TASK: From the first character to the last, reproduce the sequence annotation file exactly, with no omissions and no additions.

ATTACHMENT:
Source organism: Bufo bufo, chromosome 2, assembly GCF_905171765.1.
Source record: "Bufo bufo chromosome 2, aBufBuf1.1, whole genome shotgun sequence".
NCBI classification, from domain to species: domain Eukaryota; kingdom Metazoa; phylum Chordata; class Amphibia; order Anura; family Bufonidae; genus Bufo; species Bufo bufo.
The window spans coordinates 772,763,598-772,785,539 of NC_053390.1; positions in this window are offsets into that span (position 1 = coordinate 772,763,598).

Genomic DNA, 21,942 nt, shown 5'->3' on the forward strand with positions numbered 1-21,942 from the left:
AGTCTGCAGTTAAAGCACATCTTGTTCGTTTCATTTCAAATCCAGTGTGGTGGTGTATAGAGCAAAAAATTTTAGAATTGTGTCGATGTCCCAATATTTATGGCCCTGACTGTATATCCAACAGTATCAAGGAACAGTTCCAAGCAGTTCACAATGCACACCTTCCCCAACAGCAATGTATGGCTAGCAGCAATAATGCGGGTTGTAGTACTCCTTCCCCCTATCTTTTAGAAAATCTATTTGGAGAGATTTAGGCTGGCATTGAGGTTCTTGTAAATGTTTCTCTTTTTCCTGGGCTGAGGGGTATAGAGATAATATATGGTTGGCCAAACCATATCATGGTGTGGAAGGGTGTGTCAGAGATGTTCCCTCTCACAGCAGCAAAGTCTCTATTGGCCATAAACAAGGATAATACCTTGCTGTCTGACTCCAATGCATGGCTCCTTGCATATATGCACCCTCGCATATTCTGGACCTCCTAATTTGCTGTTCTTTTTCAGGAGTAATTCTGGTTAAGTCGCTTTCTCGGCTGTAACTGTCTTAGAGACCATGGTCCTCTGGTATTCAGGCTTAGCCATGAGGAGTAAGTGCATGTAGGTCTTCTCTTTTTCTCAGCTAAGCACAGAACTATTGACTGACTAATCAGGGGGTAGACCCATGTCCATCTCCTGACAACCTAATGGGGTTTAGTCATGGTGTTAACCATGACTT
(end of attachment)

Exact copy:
Source organism: Bufo bufo, chromosome 2, assembly GCF_905171765.1.
Source record: "Bufo bufo chromosome 2, aBufBuf1.1, whole genome shotgun sequence".
NCBI classification, from domain to species: domain Eukaryota; kingdom Metazoa; phylum Chordata; class Amphibia; order Anura; family Bufonidae; genus Bufo; species Bufo bufo.
The window spans coordinates 772,763,598-772,785,539 of NC_053390.1; positions in this window are offsets into that span (position 1 = coordinate 772,763,598).

Genomic DNA, 21,942 nt, shown 5'->3' on the forward strand with positions numbered 1-21,942 from the left:
AGTCTGCAGTTAAAGCACATCTTGTTCGTTTCATTTCAAATCCAGTGTGGTGGTGTATAGAGCAAAAAATTTTAGAATTGTGTCGATGTCCCAATATTTATGGCCCTGACTGTATATCCAACAGTATCAAGGAACAGTTCCAAGCAGTTCACAATGCACACCTTCCCCAACAGCAATGTATGGCTAGCAGCAATAATGCGGGTTGTAGTACTCCTTCCCCCTATCTTTTAGAAAATCTATTTGGAGAGATTTAGGCTGGCATTGAGGTTCTTGTAAATGTTTCTCTTTTTCCTGGGCTGAGGGGTATAGAGATAATATATGGTTGGCCAAACCATATCATGGTGTGGAAGGGTGTGTCAGAGATGTTCCCTCTCACAGCAGCAAAGTCTCTATTGGCCATAAACAAGGATAATACCTTGCTGTCTGACTCCAATGCATGGCTCCTTGCATATATGCACCCTCGCATATTCTGGACCTCCTAATTTGCTGTTCTTTTTCAGGAGTAATTCTGGTTAAGTCGCTTTCTCGGCTGTAACTGTCTTAGAGACCATGGTCCTCTGGTATTCAGGCTTAGCCATGAGGAGTAAGTGCATGTAGGTCTTCTCTTTTTCTCAGCTAAGCACAGAACTATTGACTGACTAATCAGGGGGTAGACCCATGTCCATCTCCTGACAACCTAATGGGGTTTAGTCATGGTGTTAACCATGACTT